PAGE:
Bonds reduce the volatility in our portfolio. However, the true value of bonds is managing "behavioral risk". The risk that investors will freak out when the stock market drops by 43.1% and sell at the bottom and lock in devastating losses.

Bonds help prevent investors from making irrational decisions.

The value of a great financial advisor

I manage my own investments and believe that it has never been easier to be a DIY investor. You do not need to be a financial expert to build a strong portfolio. The "science" of investing has more or less been figured out.

  • Invest in a few low-cost index funds.

  • Diversify by asset class (stocks and bonds).

  • Diversify by geography (invest in multiple countries).

  • Don't sell at the bottom.

If you follow that formula, you have a high probability of success.

The last point is the most difficult for DIY investors. Especially those who are getting their first taste of real stock market volatility this month.

This is where the value of a great financial advisor comes into play. Since the science of "how to invest" is more or less solved, the true value of an advisor is their ability to coach and manage their client's behavior. Especially when stock prices are dropping fast.

The past month will tell you a lot about whether you are cut out to be a DIY investor. If you have had the strong impulse to sell and get out of the market, you may not have the stomach for DIY investing.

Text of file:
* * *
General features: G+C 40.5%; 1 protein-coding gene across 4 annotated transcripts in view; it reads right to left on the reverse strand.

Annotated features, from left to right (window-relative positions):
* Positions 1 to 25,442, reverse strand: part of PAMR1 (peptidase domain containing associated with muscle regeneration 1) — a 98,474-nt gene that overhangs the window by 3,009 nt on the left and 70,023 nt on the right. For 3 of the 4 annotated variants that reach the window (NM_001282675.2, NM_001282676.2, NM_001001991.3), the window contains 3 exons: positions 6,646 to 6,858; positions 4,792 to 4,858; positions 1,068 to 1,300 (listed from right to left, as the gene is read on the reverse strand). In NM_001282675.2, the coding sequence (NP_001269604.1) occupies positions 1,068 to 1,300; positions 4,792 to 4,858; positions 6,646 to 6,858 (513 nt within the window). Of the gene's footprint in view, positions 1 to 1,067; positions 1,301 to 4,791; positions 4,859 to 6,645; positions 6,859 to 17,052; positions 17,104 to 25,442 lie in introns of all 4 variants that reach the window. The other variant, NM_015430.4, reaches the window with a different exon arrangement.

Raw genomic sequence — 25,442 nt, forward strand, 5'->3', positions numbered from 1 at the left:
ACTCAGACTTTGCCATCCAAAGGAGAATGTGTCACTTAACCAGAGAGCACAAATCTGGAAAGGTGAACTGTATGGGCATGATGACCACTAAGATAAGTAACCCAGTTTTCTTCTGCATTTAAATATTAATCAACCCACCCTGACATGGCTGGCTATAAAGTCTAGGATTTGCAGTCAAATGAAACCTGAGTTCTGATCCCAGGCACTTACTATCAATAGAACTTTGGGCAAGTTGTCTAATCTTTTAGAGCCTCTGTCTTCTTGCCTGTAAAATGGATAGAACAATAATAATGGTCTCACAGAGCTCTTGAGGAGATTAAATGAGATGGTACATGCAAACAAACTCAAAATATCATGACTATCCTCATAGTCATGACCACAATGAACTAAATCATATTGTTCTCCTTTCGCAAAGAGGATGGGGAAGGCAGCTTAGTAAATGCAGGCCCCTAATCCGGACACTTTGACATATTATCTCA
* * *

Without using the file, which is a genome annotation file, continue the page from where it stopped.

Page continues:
Which is completely fine by the way. It does not say anything about your character as a person. It simply means that your finances are likely better served if you hire a financial advisor who can help steer the ship through rough waters.

Final thoughts

The recent volatility in the stock market has raddled a lot of investors. It’s important to remember not to make fear-based decisions and to embrace diversification.

Rational investors are evaluating their plans and staying the course.

If you feel like the stress of managing your portfolio during times like this is too great, you might consider hiring a professional who can help you through the storm.


If you're ready to master your money, don't forget to enroll in my video-based personal finance course, "Millionaire In The Making: The 30-Day blueprint" Click here to enroll.

This article is for informational and entertainment purposes only. It should not be considered Financial or Legal Advice. Not all information will be accurate. Consult a financial professional before making any major financial decisions.

191 views0 comments


bottom of page